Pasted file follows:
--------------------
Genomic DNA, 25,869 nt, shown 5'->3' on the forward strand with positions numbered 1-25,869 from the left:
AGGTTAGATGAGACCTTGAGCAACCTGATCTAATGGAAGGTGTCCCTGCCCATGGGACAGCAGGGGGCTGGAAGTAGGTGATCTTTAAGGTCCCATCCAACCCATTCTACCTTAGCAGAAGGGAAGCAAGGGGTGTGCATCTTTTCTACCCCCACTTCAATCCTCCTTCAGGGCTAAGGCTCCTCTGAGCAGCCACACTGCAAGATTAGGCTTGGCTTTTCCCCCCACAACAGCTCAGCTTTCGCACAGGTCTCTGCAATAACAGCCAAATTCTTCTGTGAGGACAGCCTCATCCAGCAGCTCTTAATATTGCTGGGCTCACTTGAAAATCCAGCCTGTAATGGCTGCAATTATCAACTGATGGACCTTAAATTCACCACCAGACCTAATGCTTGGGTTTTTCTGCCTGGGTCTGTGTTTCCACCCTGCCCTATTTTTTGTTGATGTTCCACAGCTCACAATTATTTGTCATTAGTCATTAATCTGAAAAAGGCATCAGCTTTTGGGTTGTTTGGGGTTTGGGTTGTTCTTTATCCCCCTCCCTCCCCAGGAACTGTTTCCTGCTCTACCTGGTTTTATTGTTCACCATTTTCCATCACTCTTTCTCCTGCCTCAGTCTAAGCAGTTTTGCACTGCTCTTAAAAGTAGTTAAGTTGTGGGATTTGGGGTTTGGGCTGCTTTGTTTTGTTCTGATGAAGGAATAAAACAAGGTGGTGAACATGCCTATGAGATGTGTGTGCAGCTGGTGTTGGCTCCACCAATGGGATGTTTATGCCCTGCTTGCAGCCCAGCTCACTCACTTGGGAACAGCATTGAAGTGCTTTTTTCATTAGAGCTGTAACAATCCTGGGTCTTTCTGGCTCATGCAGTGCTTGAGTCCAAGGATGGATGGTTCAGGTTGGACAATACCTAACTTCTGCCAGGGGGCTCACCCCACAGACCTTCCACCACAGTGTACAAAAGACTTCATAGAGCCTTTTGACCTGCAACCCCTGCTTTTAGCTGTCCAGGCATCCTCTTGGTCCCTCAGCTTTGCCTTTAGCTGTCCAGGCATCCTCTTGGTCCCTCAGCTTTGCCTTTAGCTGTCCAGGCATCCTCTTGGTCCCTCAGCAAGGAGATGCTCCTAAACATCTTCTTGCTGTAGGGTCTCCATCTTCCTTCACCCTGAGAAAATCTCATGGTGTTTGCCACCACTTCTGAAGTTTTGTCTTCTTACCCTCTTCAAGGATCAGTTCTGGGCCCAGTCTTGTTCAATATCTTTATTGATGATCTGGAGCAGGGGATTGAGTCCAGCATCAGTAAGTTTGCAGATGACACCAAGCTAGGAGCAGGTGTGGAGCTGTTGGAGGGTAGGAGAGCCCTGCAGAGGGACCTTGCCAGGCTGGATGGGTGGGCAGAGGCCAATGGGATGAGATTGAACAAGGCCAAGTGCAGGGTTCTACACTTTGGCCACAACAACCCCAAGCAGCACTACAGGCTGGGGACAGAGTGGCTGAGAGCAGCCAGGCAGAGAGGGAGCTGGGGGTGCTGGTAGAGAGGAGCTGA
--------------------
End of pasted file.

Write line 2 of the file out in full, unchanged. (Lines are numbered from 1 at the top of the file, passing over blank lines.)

AGGTTAGATGAGACCTTGAGCAACCTGATCTAATGGAAGGTGTCCCTGCCCATGGGACAGCAGGGGGCTGGAAGTAGGTGATCTTTAAGGTCCCATCCAACCCATTCTACCTTAGCAGAAGGGAAGCAAGGGGTGTGCATCTTTTCTACCCCCACTTCAATCCTCCTTCAGGGCTAAGGCTCCTCTGAGCAGCCACACTGCAAGATTAGGCTTGGCTTTTCCCCCCACAACAGCTCAGCTTTCGCACAGGTCTCTGCAATAACAGCCAAATTCTTCTGTGAGGACAGCCTCATCCAGCAGCTCTTAATATTGCTGGGCTCACTTGAAAATCCAGCCTGTAATGGCTGCAATTATCAACTGATGGACCTTAAATTCACCACCAGACCTAATGCTTGGGTTTTTCTGCCTGGGTCTGTGTTTCCACCCTGCCCTATTTTTTGTTGATGTTCCACAGCTCACAATTATTTGTCATTAGTCATTAATCTGAAAAAGGCATCAGCTTTTGGGTTGTTTGGGGTTTGGGTTGTTCTTTATCCCCCTCCCTCCCCAGGAACTGTTTCCTGCTCTACCTGGTTTTATTGTTCACCATTTTCCATCACTCTTTCTCCTGCCTCAGTCTAAGCAGTTTTGCACTGCTCTTAAAAGTAGTTAAGTTGTGGGATTTGGGGTTTGGGCTGCTTTGTTTTGTTCTGATGAAGGAATAAAACAAGGTGGTGAACATGCCTATGAGATGTGTGTGCAGCTGGTGTTGGCTCCACCAATGGGATGTTTATGCCCTGCTTGCAGCCCAGCTCACTCACTTGGGAACAGCATTGAAGTGCTTTTTTCATTAGAGCTGTAACAATCCTGGGTCTTTCTGGCTCATGCAGTGCTTGAGTCCAAGGATGGATGGTTCAGGTTGGACAATACCTAACTTCTGCCAGGGGGCTCACCCCACAGACCTTCCACCACAGTGTACAAAAGACTTCATAGAGCCTTTTGACCTGCAACCCCTGCTTTTAGCTGTCCAGGCATCCTCTTGGTCCCTCAGCTTTGCCTTTAGCTGTCCAGGCATCCTCTTGGTCCCTCAGCTTTGCCTTTAGCTGTCCAGGCATCCTCTTGGTCCCTCAGCAAGGAGATGCTCCTAAACATCTTCTTGCTGTAGGGTCTCCATCTTCCTTCACCCTGAGAAAATCTCATGGTGTTTGCCACCACTTCTGAAGTTTTGTCTTCTTACCCTCTTCAAGGATCAGTTCTGGGCCCAGTCTTGTTCAATATCTTTATTGATGATCTGGAGCAGGGGATTGAGTCCAGCATCAGTAAGTTTGCAGATGACACCAAGCTAGGAGCAGGTGTGGAGCTGTTGGAGGGTAGGAGAGCCCTGCAGAGGGACCTTGCCAGGCTGGATGGGTGGGCAGAGGCCAATGGGATGAGATTGAACAAGGCCAAGTGCAGGGTTCTACACTTTGGCCACAACAACCCCAAGCAGCACTACAGGCTGGGGACAGAGTGGCTGAGAGCAGCCAGGCAGAGAGGGAGCTGGGGGTGCTGGTAGAGAGGAGCTGA